It’s 7.15pm on New Year’s Eve – and I have a glass of Prosecco (Tesco, no less) in hand. This is not because I am a hardened party-goer starting the fun early. Rather the opposite in fact – we have cracked out the bubbly because we know that making it to midnight to see in 2018, is just not going to happen. Not with a human ball of energy bursting in to start the day tomorrow pre 6am. Which, despite the early hour and shock to the system, denotes a very happy new year indeed.
If you are donning your glad rags to brave the crowds, fireworks and general festivities that don’t involve Countryfile and half of the Jools Holland Show, good for you. I can’t imagine anything worse right now, but it wasn’t always that way. My prior state of permanent FOMO (if you don’t know about FOMO, you are officially old – educate yourself!) meant I never wanted to miss a good party or excuse for a get together – and often stayed to the bitter end. And sometimes it really was just that – it’s like the rule at kids birthday parties: ‘it isn’t really a party until someone cries’. Same goes for nightclubs and house parties.
Not that going out is a bad thing – some great craic over the years with friends that involved a few sociable beverages and dancing until feet were pounding. Good times, and I’m not a complete hermit – there is still a good old night out with friends & family, or work pals to be had, but honestly, every time I go out, I plan to leave the party before the end. Intentionally, to make an exit while things are in full flow.
It was one of my dad’s rules of life, which in my former FOMO state, completely baffled me, but I see the supreme wisdom in it now:
Always leave the party at its height
I can practically hear his voice saying it when I’m ‘out out’, particularly at work events. There’s a brilliant confidence about it – enjoy it, mingle, have fun and be good company, but leave when you and everyone else is having a great time. That way, you (and they) remember a positive experience, life at its best. FOMO is never a reality really – you don’t miss anything if you have left while the fun is at its peak…and you breeze out before the taxi queue.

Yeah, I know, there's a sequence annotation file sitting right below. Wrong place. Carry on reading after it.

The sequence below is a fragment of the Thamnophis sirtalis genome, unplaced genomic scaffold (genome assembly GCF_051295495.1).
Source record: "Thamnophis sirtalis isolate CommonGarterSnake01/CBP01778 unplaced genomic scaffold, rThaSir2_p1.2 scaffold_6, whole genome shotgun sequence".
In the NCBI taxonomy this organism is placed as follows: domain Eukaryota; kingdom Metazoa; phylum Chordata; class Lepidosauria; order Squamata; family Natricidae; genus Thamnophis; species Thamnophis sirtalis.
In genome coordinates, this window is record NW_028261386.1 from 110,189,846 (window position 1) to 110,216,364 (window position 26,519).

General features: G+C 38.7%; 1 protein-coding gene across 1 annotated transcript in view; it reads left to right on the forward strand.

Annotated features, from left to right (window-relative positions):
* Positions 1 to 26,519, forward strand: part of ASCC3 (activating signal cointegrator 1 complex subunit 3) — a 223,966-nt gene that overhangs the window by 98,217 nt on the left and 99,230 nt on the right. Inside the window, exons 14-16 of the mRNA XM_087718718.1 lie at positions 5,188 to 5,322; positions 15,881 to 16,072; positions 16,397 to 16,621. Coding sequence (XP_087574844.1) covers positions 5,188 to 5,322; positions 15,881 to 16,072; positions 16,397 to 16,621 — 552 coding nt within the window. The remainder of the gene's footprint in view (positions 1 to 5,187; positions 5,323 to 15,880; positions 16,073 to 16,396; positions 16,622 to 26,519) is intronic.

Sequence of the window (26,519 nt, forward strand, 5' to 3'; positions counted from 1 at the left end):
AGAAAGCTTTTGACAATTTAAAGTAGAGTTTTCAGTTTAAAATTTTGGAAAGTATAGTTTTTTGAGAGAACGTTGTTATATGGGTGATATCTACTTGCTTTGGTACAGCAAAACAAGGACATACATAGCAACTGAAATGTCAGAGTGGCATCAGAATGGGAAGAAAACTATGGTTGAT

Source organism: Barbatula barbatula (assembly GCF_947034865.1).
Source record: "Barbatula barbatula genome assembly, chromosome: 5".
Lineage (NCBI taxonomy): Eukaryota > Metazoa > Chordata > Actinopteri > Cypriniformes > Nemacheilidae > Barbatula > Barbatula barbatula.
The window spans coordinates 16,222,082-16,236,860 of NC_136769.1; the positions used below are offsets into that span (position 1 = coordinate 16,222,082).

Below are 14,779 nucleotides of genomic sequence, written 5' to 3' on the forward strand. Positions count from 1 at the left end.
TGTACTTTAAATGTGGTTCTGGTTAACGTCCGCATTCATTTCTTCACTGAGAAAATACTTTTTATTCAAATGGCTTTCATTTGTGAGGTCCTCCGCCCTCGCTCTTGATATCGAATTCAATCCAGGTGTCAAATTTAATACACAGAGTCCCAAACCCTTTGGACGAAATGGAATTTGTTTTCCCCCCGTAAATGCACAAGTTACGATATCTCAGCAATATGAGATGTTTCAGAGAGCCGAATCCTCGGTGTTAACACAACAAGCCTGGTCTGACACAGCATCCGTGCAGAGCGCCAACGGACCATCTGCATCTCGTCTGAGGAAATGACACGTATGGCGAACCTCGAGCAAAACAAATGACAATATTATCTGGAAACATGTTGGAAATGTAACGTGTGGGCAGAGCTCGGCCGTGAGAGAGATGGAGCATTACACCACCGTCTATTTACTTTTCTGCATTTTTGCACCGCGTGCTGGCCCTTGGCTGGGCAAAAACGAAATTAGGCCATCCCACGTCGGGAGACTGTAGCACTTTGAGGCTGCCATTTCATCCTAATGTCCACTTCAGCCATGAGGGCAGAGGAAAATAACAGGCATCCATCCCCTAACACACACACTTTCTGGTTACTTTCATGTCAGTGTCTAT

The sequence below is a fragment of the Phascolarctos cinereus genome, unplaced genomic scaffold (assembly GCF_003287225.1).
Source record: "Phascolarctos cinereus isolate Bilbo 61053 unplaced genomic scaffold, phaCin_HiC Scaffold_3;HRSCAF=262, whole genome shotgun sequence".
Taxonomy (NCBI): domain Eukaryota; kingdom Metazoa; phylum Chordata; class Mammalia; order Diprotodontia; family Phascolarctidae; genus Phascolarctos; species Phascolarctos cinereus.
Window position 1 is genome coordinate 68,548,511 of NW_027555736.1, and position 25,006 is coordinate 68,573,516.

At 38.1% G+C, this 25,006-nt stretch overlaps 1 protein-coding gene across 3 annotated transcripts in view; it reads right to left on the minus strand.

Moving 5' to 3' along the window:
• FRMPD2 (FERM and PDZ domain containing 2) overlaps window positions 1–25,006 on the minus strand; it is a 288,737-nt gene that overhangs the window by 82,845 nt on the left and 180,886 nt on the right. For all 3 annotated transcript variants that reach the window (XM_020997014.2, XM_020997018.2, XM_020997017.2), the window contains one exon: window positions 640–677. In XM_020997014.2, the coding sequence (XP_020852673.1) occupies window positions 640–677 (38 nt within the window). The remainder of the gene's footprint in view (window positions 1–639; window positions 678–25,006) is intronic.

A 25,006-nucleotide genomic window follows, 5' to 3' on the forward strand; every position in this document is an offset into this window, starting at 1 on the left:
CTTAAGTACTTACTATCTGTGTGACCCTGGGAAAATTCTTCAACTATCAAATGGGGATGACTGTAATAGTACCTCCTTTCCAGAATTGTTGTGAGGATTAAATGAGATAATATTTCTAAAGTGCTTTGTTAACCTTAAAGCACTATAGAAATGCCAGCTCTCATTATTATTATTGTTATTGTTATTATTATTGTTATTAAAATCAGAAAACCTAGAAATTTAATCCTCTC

But it was more than a twee phrase to keep a teenage daughter in the house and away from trouble. I called it one of his ‘rules of life’ and that is indeed true on a whole other level since he passed away 5 years ago. It rings in my ears now more than ever because HE left the party at its height.
Unbearable sadness for us as a family gives way to appreciation that he never had to get old, or weak, or scared – his ultimate fear was ending up in a nursing home, or retiring. I will always remember him as the strong, funny, happy, magnificent man he always was, because he didn’t become anything else. At 67 he was sharp-minded and sharp-suited, and still thought that he could conquer the world – and he frequently did.
For everyone who has lost someone ‘too early’, take heart – and I am sensitive enough to know there are many, in very different circumstances, so I don’t say any of this lightly, and don’t imagine to have a clue how anyone is feeling. But this is a simple lesson that gives me heart – leaving the party at its height makes as much of an impact, and sometimes more.
My dad’s last words to me were ‘have a good time’ – what a guy. Pretty simple, but it is quite a poignant statement when you think about it. Not ‘have a fun time’, but have a GOOD time. I get a lot from that, including the ability to recognise that I’m happy with Tesco Prosecco in front of the fire on New Year’s Eve.
There’s no good time to say goodbye to someone we love, but tonight I will be raising my glass to one great party and a forever lasting legacy. Have a good time, all.